Studying the Islamic World at Oxford
Portal detail, Ince Minareli Medrese, Konya, Turkey
Oxford is one of the largest and most active university centres world-wide for the study of the Islamic world. Arabic has been taught at Oxford for more than 400 years and, since the middle of the last century, the university has steadily expanded its provision. Today, more than fifty members of staff research and teach all aspects of Muslim societies, past and present, including anthropology, art and architecture, archaeology, development studies and economics, history, languages and literature, philosophy, politics and international relations, religion and theology.
The hub of this activity is the Faculty of Oriental Studies, based in the Oriental Institute in Pusey Lane. The faculty offers students interested in the Islamic world a variety of undergraduate degrees and a range of graduate courses.
Other centres, closely linked to Oriental Studies, specialise in the study of the Islamic world, including the Khalili Research Centre for the Art and Material Culture of the Middle East and the Middle East Centre, St Antony’s College. The Ashmolean Museum, the Bodleian Library, the Museum for the History of Science, and the Pitt-Rivers Museum, all hold important research collections of Islamic materials.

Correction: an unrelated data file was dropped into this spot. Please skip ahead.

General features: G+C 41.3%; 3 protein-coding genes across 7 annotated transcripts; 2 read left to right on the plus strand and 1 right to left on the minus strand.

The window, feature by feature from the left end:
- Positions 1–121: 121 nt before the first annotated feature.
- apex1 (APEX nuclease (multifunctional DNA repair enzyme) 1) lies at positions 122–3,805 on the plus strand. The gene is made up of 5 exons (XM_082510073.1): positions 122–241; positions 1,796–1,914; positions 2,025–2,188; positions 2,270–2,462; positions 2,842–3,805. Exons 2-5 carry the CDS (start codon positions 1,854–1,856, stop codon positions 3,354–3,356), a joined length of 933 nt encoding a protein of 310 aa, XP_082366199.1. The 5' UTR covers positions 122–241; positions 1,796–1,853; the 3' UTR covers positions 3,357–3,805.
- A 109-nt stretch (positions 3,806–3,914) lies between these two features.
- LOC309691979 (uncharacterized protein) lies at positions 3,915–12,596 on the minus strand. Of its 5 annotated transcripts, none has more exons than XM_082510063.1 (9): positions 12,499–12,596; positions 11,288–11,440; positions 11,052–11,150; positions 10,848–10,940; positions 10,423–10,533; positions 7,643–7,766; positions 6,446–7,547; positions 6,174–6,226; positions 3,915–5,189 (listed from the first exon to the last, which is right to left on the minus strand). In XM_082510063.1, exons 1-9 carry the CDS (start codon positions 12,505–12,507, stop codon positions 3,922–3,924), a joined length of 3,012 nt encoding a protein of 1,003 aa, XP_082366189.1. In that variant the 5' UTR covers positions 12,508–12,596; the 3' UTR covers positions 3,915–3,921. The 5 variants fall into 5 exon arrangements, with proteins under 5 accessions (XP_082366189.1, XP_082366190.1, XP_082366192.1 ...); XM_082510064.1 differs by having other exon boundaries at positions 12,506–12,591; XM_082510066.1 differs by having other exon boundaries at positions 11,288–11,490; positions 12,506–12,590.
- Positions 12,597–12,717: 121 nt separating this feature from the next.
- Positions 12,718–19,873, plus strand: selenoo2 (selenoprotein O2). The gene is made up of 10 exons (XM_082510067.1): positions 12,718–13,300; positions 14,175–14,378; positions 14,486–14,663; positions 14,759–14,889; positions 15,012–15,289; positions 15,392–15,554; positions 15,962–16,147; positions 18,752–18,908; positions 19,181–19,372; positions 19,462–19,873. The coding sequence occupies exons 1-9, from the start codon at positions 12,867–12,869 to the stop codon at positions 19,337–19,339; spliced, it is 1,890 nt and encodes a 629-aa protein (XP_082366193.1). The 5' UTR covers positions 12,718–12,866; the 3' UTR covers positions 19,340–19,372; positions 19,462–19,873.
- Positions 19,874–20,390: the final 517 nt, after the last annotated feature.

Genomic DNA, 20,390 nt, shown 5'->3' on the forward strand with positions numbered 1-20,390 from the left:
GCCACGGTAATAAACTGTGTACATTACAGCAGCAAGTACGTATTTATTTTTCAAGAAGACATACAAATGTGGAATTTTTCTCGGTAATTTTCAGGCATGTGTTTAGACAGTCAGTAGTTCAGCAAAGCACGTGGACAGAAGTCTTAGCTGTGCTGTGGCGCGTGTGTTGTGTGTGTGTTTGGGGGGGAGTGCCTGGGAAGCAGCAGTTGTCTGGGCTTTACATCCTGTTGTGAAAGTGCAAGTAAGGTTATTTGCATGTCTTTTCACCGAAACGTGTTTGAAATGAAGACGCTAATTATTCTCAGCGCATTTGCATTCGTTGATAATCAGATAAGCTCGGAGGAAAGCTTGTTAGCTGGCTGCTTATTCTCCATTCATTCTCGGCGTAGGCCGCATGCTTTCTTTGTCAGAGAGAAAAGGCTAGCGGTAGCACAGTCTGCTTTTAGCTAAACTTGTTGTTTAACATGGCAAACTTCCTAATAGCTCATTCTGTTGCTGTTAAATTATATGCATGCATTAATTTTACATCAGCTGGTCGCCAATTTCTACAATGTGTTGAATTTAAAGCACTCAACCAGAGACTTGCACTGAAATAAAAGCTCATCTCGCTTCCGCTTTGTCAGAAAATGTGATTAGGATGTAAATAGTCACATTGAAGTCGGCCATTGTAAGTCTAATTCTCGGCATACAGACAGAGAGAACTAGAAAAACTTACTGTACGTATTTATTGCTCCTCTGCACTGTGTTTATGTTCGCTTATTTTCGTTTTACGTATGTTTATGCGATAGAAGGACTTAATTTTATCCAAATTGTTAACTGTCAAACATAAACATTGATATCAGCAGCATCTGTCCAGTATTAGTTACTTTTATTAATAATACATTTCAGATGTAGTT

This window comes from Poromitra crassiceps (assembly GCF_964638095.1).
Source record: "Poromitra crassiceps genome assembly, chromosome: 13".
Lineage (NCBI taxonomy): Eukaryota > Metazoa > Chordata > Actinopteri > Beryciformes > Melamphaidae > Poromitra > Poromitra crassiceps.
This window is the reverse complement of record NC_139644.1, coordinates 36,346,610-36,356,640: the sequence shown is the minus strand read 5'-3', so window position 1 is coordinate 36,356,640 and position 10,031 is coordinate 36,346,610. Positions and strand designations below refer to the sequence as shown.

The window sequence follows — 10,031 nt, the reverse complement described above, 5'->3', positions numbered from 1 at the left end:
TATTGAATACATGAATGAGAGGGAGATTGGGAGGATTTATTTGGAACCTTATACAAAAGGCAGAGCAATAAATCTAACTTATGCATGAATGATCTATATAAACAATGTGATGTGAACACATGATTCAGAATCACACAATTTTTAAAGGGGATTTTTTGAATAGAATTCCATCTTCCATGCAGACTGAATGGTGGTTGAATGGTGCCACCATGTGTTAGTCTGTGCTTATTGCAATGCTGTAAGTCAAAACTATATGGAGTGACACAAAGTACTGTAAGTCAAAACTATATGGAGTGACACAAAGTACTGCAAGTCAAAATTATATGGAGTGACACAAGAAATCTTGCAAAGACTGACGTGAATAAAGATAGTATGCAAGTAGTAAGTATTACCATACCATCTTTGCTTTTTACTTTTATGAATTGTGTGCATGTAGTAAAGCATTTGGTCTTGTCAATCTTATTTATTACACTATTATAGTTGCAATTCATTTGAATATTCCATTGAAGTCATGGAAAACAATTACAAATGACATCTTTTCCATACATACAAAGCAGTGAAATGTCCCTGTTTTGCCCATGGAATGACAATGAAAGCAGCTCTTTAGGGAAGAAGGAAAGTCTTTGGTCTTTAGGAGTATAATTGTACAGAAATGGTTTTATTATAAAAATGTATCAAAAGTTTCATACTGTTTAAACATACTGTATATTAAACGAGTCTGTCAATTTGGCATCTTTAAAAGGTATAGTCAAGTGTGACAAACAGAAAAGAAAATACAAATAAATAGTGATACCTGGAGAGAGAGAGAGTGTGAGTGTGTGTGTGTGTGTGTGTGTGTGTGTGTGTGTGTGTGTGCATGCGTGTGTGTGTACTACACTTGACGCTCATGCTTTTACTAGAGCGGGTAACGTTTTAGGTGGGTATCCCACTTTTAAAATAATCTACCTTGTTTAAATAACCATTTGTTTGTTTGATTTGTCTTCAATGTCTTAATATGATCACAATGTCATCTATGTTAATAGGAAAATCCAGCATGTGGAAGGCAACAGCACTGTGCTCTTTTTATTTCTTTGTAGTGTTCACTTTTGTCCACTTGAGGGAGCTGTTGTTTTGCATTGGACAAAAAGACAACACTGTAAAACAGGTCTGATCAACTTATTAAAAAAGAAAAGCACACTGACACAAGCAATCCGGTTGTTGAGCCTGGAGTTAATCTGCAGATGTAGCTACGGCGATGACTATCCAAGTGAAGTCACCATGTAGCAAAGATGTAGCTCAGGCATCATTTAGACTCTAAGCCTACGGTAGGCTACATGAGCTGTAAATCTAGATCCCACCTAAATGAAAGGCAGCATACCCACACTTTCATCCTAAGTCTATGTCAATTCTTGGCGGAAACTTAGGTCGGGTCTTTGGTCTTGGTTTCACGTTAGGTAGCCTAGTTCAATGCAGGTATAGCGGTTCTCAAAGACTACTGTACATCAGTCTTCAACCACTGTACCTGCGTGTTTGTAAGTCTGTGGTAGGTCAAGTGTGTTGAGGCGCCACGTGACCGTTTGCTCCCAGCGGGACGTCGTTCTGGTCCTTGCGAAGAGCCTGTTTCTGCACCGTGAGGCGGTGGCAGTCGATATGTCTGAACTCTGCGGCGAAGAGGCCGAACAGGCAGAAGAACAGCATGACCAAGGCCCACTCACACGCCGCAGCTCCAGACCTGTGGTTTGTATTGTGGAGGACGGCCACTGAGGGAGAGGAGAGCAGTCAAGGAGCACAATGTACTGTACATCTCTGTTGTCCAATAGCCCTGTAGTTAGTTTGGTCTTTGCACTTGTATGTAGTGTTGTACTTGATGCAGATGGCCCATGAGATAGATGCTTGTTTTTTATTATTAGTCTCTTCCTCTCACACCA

Further afield, and not always so closely linked to Oriental Studies, particular aspects of the Muslim societies are studied and taught in the School of Anthropology, Queen Elizabeth House, and the Faculty of Politics and International Relations, and the Faculty of Theology.